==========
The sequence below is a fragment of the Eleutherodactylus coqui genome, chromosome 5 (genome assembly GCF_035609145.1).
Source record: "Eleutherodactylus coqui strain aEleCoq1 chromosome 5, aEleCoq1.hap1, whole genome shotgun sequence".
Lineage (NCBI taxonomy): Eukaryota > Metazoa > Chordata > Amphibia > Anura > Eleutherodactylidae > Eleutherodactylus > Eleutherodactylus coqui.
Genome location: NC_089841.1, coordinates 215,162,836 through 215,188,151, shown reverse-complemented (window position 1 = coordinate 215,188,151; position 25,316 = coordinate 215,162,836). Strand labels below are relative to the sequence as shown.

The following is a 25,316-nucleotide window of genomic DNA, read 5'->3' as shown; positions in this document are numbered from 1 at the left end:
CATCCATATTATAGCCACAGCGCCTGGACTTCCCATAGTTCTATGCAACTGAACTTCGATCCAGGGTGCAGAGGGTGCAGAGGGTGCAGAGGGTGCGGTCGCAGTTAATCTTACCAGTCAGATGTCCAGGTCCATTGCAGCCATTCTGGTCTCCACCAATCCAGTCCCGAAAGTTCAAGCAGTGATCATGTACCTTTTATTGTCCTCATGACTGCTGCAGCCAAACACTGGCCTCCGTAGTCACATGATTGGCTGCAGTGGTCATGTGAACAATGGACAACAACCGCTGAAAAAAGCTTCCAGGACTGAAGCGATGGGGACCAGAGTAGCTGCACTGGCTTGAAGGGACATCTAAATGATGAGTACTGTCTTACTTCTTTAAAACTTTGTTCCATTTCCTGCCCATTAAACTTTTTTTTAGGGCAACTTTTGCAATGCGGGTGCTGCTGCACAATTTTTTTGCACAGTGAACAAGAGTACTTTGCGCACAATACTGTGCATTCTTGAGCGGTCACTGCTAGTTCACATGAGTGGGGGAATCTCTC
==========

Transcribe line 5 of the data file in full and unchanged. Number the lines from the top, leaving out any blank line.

The following is a 25,316-nucleotide window of genomic DNA, read 5'->3' as shown; positions in this document are numbered from 1 at the left end: